Berberine is an alkaloid found in the barks, leaves, twigs, rhizomes, roots, and/or stems of various plants, such as the European barberry, Oregon grape, tree turmeric, philodendron, goldenseal, and goldthread. These plants have historically been used as an antimicrobial, antiprotozoal, and antidiarrheal agent in Traditional Chinese Medicine (Huang Lian or Coptidis Rhizome). Research in humans has examined berberine’s effects on markers of glycemic control, blood lipids, liver function, and metabolic disorders.

The first traces of berberine being used medicinally are found more than 3,000 years ago, when the barberry plant and its relatives were being cultivated in China and South Asia. Evidence also shows that berberine-containing plants were used in South America, the Middle East, and Europe. Today, berberine is being investigated as a treatment for diabetes, high cholesterol, hypertension, CV health, weight loss, metabolic syndrome and even polycystic ovary syndrome (PCOS). 


Evidence from clinical trials conducted in people with type 2 diabetes suggests that berberine is able to reduce blood sugar to a similar extent as some anti-diabetic drugs. It has also been shown to be similar to metformin (do not change your metformin prescription without working with your endocrinologist). In people with metabolic disorders, limited research suggests that berberine may improve blood lipids and liver enzymes, and reduce body weight and fat mass. There is a great paper about berberine and TCM and metabolic syndrome. In Chinese medicine berberine comes mostly in the form of Huang Lian (Coptidis Rhizome) and is used in a vast number of classic formulas.

Benefits of berberine stem from how it affects enzymes in the body. Berberine binds to enzymes and parts of cells and changes how they work. It seems to do this to many individual enzymes, and even DNA and RNA. And also it stimulates AMPK production to affect metabolism (in a good way!)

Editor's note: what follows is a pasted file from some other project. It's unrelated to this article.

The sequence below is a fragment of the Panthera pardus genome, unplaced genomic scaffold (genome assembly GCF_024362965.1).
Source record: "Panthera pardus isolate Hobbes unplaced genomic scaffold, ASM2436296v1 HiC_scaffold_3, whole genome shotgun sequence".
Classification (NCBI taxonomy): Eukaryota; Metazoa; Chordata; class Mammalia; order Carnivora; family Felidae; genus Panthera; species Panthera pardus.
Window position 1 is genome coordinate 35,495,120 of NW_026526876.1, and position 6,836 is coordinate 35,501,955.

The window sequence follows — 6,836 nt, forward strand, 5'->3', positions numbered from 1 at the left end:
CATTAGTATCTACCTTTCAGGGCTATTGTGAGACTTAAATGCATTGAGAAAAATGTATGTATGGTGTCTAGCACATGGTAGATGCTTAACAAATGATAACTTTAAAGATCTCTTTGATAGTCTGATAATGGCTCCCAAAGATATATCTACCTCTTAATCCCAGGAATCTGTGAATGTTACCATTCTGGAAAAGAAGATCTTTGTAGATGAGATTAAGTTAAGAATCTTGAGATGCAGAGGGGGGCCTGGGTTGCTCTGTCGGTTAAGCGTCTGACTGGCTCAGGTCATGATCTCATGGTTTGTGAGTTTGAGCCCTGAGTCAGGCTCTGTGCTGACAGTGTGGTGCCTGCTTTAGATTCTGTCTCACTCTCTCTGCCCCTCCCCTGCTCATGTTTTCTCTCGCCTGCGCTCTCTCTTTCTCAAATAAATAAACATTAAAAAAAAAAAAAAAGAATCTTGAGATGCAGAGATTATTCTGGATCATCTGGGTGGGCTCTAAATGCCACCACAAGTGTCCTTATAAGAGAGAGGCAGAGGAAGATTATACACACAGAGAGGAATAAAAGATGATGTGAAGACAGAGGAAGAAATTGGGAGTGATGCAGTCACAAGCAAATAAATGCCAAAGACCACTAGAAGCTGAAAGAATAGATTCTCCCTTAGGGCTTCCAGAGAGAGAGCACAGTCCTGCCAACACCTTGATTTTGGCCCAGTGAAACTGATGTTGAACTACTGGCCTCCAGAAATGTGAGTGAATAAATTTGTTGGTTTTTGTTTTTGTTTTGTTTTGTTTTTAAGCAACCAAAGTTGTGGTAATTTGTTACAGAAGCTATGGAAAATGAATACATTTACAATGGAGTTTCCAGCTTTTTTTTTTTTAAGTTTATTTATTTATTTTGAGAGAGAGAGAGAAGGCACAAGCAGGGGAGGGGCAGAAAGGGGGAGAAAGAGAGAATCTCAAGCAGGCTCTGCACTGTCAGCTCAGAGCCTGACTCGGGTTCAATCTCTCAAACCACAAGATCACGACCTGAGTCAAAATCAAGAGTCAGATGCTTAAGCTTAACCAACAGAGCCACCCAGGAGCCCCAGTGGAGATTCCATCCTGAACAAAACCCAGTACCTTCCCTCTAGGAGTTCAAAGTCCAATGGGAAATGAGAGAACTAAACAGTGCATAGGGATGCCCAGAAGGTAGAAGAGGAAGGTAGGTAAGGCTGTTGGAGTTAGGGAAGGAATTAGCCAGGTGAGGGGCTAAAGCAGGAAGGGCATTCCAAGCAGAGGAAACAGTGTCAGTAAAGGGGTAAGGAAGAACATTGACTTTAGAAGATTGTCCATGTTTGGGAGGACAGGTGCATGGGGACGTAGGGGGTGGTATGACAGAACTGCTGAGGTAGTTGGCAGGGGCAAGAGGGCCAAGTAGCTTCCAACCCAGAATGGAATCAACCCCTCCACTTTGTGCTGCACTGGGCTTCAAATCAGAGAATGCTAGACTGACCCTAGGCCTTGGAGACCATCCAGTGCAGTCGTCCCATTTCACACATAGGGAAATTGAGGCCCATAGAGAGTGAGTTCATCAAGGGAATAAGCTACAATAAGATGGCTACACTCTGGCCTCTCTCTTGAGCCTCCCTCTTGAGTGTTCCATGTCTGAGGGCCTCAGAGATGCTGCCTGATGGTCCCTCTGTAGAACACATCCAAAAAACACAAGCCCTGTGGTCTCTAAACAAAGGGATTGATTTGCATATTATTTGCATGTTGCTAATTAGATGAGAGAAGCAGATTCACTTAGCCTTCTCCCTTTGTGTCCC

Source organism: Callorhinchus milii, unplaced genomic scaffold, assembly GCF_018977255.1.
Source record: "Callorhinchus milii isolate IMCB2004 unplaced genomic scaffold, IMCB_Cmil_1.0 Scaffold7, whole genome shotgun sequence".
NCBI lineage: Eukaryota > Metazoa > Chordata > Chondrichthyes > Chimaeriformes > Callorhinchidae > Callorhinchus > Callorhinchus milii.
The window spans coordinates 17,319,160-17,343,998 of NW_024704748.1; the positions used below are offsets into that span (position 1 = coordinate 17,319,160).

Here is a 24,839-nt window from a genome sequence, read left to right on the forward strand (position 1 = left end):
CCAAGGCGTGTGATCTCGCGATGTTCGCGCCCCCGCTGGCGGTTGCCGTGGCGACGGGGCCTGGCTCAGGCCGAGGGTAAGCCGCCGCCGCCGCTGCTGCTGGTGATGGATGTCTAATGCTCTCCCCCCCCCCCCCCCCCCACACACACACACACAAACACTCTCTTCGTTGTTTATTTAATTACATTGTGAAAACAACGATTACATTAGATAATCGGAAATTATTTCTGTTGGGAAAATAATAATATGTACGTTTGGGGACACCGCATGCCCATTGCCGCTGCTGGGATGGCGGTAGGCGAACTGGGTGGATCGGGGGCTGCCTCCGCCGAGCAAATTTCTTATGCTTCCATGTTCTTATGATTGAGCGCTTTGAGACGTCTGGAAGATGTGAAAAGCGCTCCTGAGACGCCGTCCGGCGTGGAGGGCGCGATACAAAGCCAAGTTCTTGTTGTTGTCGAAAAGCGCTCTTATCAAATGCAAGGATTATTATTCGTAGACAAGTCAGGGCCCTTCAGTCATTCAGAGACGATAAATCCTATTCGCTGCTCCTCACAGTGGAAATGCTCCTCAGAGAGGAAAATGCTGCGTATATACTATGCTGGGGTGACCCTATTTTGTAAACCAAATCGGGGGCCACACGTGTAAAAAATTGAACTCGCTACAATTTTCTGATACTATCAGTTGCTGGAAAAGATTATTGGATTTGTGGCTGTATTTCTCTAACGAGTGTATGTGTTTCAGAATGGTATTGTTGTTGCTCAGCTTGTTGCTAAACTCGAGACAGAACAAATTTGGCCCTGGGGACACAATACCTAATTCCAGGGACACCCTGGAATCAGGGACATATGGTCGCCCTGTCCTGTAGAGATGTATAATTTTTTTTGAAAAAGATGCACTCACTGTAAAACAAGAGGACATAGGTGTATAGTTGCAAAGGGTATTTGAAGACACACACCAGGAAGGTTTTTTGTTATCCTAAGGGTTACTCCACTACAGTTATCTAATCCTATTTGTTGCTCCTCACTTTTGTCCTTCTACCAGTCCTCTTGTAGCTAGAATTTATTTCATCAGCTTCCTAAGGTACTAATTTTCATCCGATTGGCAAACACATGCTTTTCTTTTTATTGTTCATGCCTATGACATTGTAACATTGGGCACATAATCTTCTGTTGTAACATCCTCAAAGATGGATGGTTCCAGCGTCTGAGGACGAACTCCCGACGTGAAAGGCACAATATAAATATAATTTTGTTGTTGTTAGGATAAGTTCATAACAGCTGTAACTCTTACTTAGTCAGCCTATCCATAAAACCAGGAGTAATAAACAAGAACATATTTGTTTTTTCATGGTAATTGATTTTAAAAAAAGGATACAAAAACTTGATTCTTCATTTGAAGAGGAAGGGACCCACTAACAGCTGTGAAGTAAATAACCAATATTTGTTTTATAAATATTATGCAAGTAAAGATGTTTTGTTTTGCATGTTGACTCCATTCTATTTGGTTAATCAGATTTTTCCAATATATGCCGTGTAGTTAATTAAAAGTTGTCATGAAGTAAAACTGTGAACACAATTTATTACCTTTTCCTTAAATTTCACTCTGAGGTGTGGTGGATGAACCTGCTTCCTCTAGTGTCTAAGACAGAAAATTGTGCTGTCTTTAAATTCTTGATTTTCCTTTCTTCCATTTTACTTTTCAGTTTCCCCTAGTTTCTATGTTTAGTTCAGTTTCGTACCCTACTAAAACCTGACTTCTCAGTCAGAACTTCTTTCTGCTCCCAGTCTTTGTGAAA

Lowering Cholesterol
Taking berberine supplements regularly appears to lower total cholesterol, LDL and triglycerides in individuals with hyperlipidemia. It works differently from statins but it may help treat people who are resistant to other cholesterol-lowering drugs. Consult with your physician always!

Cardiovascular Health
People with heart disease often have fatigue and arrhythmias. Studies show that taking a berberine supplement combined with standard treatments reduces these symptoms. Berberine reduced the risk of death from heart disease without apparent side effects.

Glycemic Control
Berberine has also been shown to lower glucose levels in people with diabetes. It has even been hailed as a natural metformin substitute. Studies show that it helps the body respond better to insulin and prevents the liver from creating more glucose (from glycogen or other sources). As a result, people with diabetes may find berberine helps lower their blood sugar levels and could play a role in insulin resistance patterns. 

High blood pressure is associated with heart disease and strokes. Taking berberine may help lower diastolic and systolic blood pressure (the bottom and top numbers of blood pressure readings). Of course we recommend it as part of a more comprehensive treatment plan including medication, exercise, meditation, sleep hygiene etc.

PCOS + Fertility